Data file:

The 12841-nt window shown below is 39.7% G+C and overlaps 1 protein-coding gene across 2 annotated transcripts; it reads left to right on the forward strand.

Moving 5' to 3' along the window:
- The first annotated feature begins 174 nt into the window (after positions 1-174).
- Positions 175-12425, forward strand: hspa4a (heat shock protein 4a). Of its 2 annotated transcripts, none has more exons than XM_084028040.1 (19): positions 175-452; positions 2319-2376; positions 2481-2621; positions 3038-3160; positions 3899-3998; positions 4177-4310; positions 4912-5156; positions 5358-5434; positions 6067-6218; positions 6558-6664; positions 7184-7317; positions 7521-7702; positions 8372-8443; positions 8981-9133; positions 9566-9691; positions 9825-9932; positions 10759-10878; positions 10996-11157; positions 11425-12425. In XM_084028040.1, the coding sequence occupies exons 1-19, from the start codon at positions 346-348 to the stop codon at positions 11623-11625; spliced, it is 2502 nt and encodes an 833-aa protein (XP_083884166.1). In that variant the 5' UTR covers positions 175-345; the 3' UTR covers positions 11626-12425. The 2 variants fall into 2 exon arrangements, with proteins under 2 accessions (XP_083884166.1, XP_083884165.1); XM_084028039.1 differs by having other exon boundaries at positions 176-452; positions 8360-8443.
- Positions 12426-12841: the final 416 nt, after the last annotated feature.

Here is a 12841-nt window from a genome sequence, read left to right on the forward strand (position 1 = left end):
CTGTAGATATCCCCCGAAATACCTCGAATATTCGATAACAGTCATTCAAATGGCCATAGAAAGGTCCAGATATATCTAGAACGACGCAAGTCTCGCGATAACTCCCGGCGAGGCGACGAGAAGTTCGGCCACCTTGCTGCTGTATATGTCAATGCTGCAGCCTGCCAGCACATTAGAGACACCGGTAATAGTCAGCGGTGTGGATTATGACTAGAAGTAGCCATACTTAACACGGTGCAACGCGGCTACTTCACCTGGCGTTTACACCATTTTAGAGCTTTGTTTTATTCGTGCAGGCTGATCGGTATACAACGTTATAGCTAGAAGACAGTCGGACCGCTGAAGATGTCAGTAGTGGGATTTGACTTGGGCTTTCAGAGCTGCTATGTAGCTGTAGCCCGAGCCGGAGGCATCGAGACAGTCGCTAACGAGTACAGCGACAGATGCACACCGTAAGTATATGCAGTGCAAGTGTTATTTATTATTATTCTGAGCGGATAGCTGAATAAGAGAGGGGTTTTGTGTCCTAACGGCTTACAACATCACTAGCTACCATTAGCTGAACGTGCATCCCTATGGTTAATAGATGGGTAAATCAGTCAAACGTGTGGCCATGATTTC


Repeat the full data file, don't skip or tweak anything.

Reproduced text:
The 12841-nt window shown below is 39.7% G+C and overlaps 1 protein-coding gene across 2 annotated transcripts; it reads left to right on the forward strand.

Moving 5' to 3' along the window:
- The first annotated feature begins 174 nt into the window (after positions 1-174).
- Positions 175-12425, forward strand: hspa4a (heat shock protein 4a). Of its 2 annotated transcripts, none has more exons than XM_084028040.1 (19): positions 175-452; positions 2319-2376; positions 2481-2621; positions 3038-3160; positions 3899-3998; positions 4177-4310; positions 4912-5156; positions 5358-5434; positions 6067-6218; positions 6558-6664; positions 7184-7317; positions 7521-7702; positions 8372-8443; positions 8981-9133; positions 9566-9691; positions 9825-9932; positions 10759-10878; positions 10996-11157; positions 11425-12425. In XM_084028040.1, the coding sequence occupies exons 1-19, from the start codon at positions 346-348 to the stop codon at positions 11623-11625; spliced, it is 2502 nt and encodes an 833-aa protein (XP_083884166.1). In that variant the 5' UTR covers positions 175-345; the 3' UTR covers positions 11626-12425. The 2 variants fall into 2 exon arrangements, with proteins under 2 accessions (XP_083884166.1, XP_083884165.1); XM_084028039.1 differs by having other exon boundaries at positions 176-452; positions 8360-8443.
- Positions 12426-12841: the final 416 nt, after the last annotated feature.

Here is a 12841-nt window from a genome sequence, read left to right on the forward strand (position 1 = left end):
CTGTAGATATCCCCCGAAATACCTCGAATATTCGATAACAGTCATTCAAATGGCCATAGAAAGGTCCAGATATATCTAGAACGACGCAAGTCTCGCGATAACTCCCGGCGAGGCGACGAGAAGTTCGGCCACCTTGCTGCTGTATATGTCAATGCTGCAGCCTGCCAGCACATTAGAGACACCGGTAATAGTCAGCGGTGTGGATTATGACTAGAAGTAGCCATACTTAACACGGTGCAACGCGGCTACTTCACCTGGCGTTTACACCATTTTAGAGCTTTGTTTTATTCGTGCAGGCTGATCGGTATACAACGTTATAGCTAGAAGACAGTCGGACCGCTGAAGATGTCAGTAGTGGGATTTGACTTGGGCTTTCAGAGCTGCTATGTAGCTGTAGCCCGAGCCGGAGGCATCGAGACAGTCGCTAACGAGTACAGCGACAGATGCACACCGTAAGTATATGCAGTGCAAGTGTTATTTATTATTATTCTGAGCGGATAGCTGAATAAGAGAGGGGTTTTGTGTCCTAACGGCTTACAACATCACTAGCTACCATTAGCTGAACGTGCATCCCTATGGTTAATAGATGGGTAAATCAGTCAAACGTGTGGCCATGATTTC